Cystic Fibrosis

What is Cystic Fibrosis?

Cystic fibrosis (CF) is an inherited disorder that causes severe damage to the lungs, digestive system and other organs in the body.

Cystic fibrosis affects the cells that produce mucus, sweat and digestive juices. These secreted fluids are normally thin and slippery. But in people with CF, a defective gene causes the secretions to become sticky and thick. Instead of acting as lubricants, the secretions plug up tubes, ducts and passageways, especially in the lungs and pancreas.

Although cystic fibrosis is progressive and requires daily care, people with CF are usually able to attend school and work. They often have a better quality of life than people with CF had in previous decades. Improvements in screening and treatments mean that people with CF now may live into their mid- to late 30s or 40s, and some are living into their 50s.

SYMPTOMS OF CYSTIC FIBROSIS

In the U.S., because of newborn screening, cystic fibrosis can be diagnosed within the first month of life, before symptoms develop. But people born before newborn screening became available may not be diagnosed until the signs and symptoms of CF show up.

Cystic fibrosis signs and symptoms vary, depending on the severity of the disease. Even in the same person, symptoms may worsen or improve as time passes. Some people may not experience symptoms until their teenage years or adulthood. People who are not diagnosed until adulthood usually have milder disease and are more likely to have atypical symptoms, such as recurring bouts of an inflamed pancreas (pancreatitis), infertility and recurring pneumonia.

People with cystic fibrosis have a higher than normal level of salt in their sweat. Parents often can taste the salt when they kiss their children. Most of the other signs and symptoms of CF affect the respiratory system and digestive system.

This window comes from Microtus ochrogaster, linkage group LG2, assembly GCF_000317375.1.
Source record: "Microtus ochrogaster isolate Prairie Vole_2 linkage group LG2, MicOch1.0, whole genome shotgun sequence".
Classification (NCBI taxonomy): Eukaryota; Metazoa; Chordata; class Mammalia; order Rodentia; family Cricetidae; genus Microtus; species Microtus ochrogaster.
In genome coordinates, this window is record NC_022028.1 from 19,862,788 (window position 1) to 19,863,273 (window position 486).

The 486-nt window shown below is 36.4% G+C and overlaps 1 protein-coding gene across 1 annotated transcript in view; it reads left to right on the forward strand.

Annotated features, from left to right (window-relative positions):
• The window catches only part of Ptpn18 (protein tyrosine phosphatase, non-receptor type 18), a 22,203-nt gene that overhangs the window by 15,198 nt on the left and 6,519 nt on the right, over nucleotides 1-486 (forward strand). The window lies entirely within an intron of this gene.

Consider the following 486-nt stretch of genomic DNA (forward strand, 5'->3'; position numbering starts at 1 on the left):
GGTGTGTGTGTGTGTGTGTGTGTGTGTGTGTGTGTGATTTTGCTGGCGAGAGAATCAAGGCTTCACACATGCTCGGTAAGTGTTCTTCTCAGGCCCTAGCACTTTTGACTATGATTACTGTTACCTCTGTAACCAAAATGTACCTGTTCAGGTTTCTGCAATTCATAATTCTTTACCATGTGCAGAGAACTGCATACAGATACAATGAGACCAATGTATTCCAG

Respiratory signs and symptoms:

The thick and sticky mucus associated with cystic fibrosis clogs the tubes that carry air in and out of your lungs. This can cause signs and symptoms such as:

  • A persistent cough that produces thick mucus (sputum)
  • Wheezing
  • Exercise intolerance
  • Repeated lung infections
  • Inflamed nasal passages or a stuffy nose
  • Recurrent sinusitis

Digestive signs and symptoms:

The thick mucus can also block tubes that carry digestive enzymes from your pancreas to your small intestine. Without these digestive enzymes, your intestines aren’t able to completely absorb the nutrients in the food you eat. The result is often:

  • Foul-smelling, greasy stools
  • Poor weight gain and growth
  • Intestinal blockage, particularly in newborns (meconium ileus)


Chronic or severe constipation, which may include frequent straining while trying to pass stool, eventually causing part of the rectum to protrude outside the anus (rectal prolapse)

HOW THE SALT CAVE CAN HELP

If you or a family member suffers from cystic fibrosis, you should seriously consider Salt Therapy. Not only will it bring much-needed relief, but it also prevents your symptoms recurring so frequently.

Salt Therapy is a clinically proven natural, safe and beneficial method of treatment for every age group. By visiting one of our Salt Rooms and breathing in the saline aerosol generated by our machine it can significantly help to:

  • Reduce the need for inhalers and antibiotics
  • Make your breathing easier after just a few sessions
  • Improve lung function
  • Reduce the number of hospital admissions
  • Alleviate sneezing, coughing, and shortness of breath
  • Clear mucus and sticky phlegm from the lungs
  • Kill bacteria
  • Increase the resistance to respiratory tract diseases

HOW OFTEN SHOULD YOU COME?

  • Depending on age and stage of your condition, 20-30 sessions are recommended for long term results.
  • Then follow-up sessions every two to three months are recommended to maintain the clear lung, clearing out retained mucus from the humps.
  • The sessions should be frequent; about two or three a week is suggested.